Recruitment will be via printed advertisements distributed throughout the medical center. Volunteers will arrive on the morning of the test and fill a questionnaire about their demographics and every day activities. After completing the questionnaire, the participants will be connected to both devices, one on each arm and undergo a briefing about both devices. A first calibration measurement will take place followed by BP measurement every 20 minutes, and up to a 24 hour period. After 24 hours of measurements, the participants will return to Hadassah Medical Center and fill in another questionnaire, which will include feedback on the use of both devices.
Masking: None (Open Label)
Primary Purpose: Diagnostic
Condition  ICMJE
  • Hypertension
  • Blood Pressure Disorders
Intervention  ICMJE Device: Non-invasive measurement of blood pressure
Comparing non-invasive measurement of blood pressure using the PPG-based BB-613 device to a blood pressure manomtry holter device (HUGECARE NIBP Monitor)
Study Arms  ICMJE Experimental: Comparing blood pressure measurement
In each volunteer, non-invasive measurements of blood pressure will be taken at the same time using a holter manometry device (HUGECARE NIBP Monitor) and the Biobeat BB-613 device, and compared, to show the accuracy and the comparability of the BB-613. As mentioned in the protocol, there would be no medical interventions within the scope of this study. In case hypertension will be observed in a volunteer, the volunteer will be advised by the investigators to see his physician for further evaluation.
Intervention: Device: Non-invasive measurement of blood pressure
Publications * Not Provided

*   Includes publications given by the data provider as well as publications identified by Identifier (NCT Number) in Medline.
Recruitment Information
Recruitment Status  ICMJE Not yet recruiting
Estimated Enrollment  ICMJE
 (submitted: January 17, 2019)
Original Estimated Enrollment  ICMJE Same as current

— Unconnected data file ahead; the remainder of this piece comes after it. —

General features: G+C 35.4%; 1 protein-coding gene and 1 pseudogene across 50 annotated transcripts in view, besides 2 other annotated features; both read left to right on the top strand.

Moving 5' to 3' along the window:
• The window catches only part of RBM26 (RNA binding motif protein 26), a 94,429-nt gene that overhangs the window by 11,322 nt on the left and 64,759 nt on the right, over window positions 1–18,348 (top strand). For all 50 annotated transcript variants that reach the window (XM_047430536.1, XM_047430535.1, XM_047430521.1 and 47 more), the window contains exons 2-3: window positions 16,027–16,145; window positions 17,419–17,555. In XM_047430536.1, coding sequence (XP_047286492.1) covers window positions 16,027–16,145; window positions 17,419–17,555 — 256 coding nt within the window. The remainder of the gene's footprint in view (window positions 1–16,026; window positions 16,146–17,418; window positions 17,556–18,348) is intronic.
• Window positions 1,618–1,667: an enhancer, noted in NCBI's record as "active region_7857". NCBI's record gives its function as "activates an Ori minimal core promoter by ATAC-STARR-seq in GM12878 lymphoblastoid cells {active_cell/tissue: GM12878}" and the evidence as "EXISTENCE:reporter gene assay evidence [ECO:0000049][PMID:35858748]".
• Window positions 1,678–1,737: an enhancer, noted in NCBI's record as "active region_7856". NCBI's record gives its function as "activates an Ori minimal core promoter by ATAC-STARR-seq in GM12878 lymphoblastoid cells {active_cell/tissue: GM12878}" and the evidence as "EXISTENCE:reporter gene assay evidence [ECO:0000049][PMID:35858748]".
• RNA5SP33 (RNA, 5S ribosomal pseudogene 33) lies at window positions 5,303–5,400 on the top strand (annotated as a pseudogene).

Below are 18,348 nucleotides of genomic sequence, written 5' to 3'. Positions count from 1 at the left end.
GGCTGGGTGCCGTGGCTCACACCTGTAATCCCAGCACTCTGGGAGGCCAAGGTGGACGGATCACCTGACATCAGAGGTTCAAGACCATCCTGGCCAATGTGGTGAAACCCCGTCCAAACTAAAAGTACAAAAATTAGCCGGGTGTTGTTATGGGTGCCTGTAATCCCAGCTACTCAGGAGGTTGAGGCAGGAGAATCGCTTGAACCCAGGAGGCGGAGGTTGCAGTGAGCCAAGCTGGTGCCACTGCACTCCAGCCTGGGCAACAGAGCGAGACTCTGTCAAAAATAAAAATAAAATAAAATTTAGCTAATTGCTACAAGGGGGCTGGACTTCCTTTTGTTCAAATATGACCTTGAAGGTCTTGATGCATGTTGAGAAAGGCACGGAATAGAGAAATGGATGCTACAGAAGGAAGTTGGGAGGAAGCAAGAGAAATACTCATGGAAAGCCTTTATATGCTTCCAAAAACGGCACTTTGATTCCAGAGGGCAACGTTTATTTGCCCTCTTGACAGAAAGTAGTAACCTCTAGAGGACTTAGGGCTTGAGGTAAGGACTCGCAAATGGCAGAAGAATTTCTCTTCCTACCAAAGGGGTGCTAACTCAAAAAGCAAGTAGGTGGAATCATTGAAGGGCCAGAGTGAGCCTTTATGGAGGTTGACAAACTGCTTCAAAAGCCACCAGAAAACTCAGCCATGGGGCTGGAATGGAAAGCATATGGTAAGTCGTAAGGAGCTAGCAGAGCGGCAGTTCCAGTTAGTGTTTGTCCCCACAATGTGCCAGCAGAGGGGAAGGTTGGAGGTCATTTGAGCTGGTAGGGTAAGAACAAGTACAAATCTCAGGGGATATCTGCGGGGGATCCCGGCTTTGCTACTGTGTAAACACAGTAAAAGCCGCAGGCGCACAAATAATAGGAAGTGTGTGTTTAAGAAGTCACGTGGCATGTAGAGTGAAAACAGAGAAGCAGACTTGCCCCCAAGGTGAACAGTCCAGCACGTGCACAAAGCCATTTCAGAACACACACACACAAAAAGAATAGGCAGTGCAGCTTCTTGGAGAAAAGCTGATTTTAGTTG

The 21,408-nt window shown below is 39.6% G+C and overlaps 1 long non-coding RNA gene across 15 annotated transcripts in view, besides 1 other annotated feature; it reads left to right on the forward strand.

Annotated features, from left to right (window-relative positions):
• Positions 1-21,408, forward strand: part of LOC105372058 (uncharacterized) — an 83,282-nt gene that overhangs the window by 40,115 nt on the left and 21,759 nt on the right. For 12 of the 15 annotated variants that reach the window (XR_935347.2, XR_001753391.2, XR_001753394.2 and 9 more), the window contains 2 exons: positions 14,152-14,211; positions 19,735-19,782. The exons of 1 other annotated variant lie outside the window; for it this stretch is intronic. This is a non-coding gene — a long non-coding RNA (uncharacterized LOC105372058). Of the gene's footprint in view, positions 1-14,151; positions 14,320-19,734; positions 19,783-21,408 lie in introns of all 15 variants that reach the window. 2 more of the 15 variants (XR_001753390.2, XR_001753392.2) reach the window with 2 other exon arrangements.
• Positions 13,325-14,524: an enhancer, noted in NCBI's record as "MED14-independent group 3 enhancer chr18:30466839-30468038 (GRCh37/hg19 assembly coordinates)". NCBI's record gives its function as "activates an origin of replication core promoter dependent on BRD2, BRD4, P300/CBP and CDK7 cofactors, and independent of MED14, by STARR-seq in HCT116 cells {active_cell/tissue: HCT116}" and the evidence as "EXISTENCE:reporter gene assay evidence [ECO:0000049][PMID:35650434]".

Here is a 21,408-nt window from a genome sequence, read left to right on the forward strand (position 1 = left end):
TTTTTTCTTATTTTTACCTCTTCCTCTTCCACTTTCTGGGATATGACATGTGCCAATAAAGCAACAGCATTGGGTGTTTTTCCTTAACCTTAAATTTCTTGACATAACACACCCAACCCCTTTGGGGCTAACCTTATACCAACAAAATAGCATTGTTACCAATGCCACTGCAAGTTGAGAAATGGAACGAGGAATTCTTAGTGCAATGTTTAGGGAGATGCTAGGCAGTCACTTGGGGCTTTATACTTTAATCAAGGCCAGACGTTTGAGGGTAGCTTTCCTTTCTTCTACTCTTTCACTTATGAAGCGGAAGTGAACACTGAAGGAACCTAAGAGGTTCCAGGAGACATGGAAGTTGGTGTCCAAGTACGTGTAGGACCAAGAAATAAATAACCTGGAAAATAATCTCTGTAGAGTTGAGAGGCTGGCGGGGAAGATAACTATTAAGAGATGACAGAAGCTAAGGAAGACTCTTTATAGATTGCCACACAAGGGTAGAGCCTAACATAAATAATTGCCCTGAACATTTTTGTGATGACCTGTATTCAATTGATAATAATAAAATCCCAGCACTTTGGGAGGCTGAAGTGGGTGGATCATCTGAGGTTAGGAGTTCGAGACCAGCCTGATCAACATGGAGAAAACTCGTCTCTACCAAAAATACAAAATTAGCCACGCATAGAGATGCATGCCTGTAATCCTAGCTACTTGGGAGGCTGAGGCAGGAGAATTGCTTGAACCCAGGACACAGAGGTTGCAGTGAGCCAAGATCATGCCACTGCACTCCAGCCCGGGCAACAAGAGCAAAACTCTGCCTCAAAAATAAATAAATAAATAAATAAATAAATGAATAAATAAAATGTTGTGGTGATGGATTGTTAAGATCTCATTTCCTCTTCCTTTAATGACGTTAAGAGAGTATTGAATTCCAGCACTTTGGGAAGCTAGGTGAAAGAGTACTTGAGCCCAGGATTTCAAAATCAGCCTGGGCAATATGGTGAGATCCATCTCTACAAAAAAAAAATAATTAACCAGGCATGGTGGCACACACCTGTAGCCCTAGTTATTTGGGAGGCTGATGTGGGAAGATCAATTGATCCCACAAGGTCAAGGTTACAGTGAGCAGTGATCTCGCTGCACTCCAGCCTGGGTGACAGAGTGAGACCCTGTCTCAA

Estimated Study Completion Date  ICMJE January 2020
Estimated Primary Completion Date August 2019   (Final data collection date for primary outcome measure)
Eligibility Criteria  ICMJE

Inclusion Criteria:

  • Either healthy or chronically ill who are treated accordingly and with no need of any medical intervention during the study.

Exclusion Criteria:

  • A volunteer's refusal to enter the study.
  • Patients who are currently in hospitalization or in medical assessment.
  • Pregnant women and children under 18.
  • Volunteers with powerless jurisdiction.
  • Workers of the Hadassah Medical Center
Sex/Gender  ICMJE
Sexes Eligible for Study: All
Ages  ICMJE 18 Years to 65 Years   (Adult, Older Adult)
Accepts Healthy Volunteers  ICMJE Yes
Contacts  ICMJE
Contact: Arik Eisenkraft, MD, MHA +972-52-9210896
Contact: Arik Ben-Ishay +972-53-5287768
Listed Location Countries  ICMJE Israel
Removed Location Countries  
Administrative Information
NCT Number  ICMJE NCT03810586
Other Study ID Numbers  ICMJE Biobeat002
Has Data Monitoring Committee No
U.S. FDA-regulated Product
Studies a U.S. FDA-regulated Drug Product: No
Studies a U.S. FDA-regulated Device Product: No
Product Manufactured in and Exported from the U.S.: No
IPD Sharing Statement  ICMJE
Plan to Share IPD: Undecided
Responsible Party Biobeat Technologies Ltd.
Study Sponsor  ICMJE Biobeat Technologies Ltd.
Collaborators  ICMJE Not Provided
Investigators  ICMJE
Principal Investigator: Dean Nachman, MD The Hadassah Ein Kerem Medical Center, Jerusalem
PRS Account Biobeat Technologies Ltd.
Verification Date January 2019

ICMJE     Data element required by the International Committee of Medical Journal Editors and the World Health Organization ICTRP